AFEX decries declining cocoa yields in Nigeria

Ayodeji Balogun, the Country Manager of AFEX Commodities Exchange Ltd., has decried the declining yields of the current cocoa value chain following neglect of the commodity.

Mr Balogun made this known on Monday in Lagos during an agricultural forum on the potential of cocoa as the future of export markets in Nigeria.

AFEX provides innovative solutions for Nigeria’s agricultural sector and an alternative asset class for investors.

The company was established in 2014 to create a warehouse receipt system that provides secured storage for grains to serve as collateral for farmers to access finance.

The commodity company was part of Africa Exchange Holdings founded in 2012 to develop inclusive capital markets in East and West Africa and improve storage and food security systems.

Mr Balogun said cocoa, if fully harnessed, would become the second largest foreign exchange earner for Nigeria next to crude oil, and was until the mid-80s the highest earner.

The country manager said Nigeria was formerly the largest exporter of cocoa, lamenting that the present production had reduced to just a fraction of the quantity produced two decades ago.

According to him, cocoa remains Nigeria’s leading agricultural export with Nigeria being the fourth largest producer of the commodity and the third largest African exporter.

“Although these statistics of cocoa still seem favourable, they become a sad story when considered through the lenses of our history.

“Cote D’Ivoire, which now stands as Africa’s largest exporter of the commodity, has in comparison increased its output by over five folds.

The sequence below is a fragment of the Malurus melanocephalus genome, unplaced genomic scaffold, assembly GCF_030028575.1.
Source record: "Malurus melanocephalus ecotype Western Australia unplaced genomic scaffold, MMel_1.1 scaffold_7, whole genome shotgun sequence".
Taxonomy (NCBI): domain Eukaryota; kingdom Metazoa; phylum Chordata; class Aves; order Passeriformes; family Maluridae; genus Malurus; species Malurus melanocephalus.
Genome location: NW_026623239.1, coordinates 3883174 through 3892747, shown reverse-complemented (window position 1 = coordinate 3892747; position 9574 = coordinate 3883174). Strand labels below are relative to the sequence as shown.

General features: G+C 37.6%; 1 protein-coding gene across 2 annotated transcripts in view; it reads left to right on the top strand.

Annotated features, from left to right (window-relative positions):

“Nigeria dissolved the cocoa marketing boards in 1986; a move intended to give way for the liberalisation of the trade and marketing of cocoa.

“The unstructured transition from a state led monopoly to a liberalised private sector driven sector led to the weak and inefficient value chains that we have today in Nigeria,” he said.

“When you dissolve a marketing corporation and you nurture private enterprises and build regulatory capacity, then you can liberalise trade and create a new industry.

“That was not what Nigeria did in 1986. What was done was an abandonment of our responsibilities, and we still suffer that toll today,” Mr Balogun said.

The country manager said the current cocoa value chain in Nigeria was defined by declining yields per hectare with ageing cocoa trees requiring a national intervention to incentivise farmers, researchers, exporters and processors to take steps to rejuvenate the industry.

Mr Balogun said that the power imbalance between the producer and buyer of cocoa must be reversed, and tilted in favour of the producer.

“I see an increase in value appropriated by the producer from the current five per cent of global chocolate trade value to somewhere between eight and 10 per cent.

“That will put more food and more children in school for over 50,000 households in West Africa and this can only be achieved through the introduction of commodities exchanges in the country of origin.

“When we trade our cocoa from West Africa on our future exchanges, the world will be forced to buy through it,” he said.

Mr Balogun said that there was need to focus on cocoa at the highest level of policy to gain its attendant benefits of inclusiveness and wealth creation.

He pledged to provide secure storage through AFEX operated warehouses to enable farmers to access finance, inputs and issue forward contracts to cocoa producers on the CBN Anchor Borrowers Programme.


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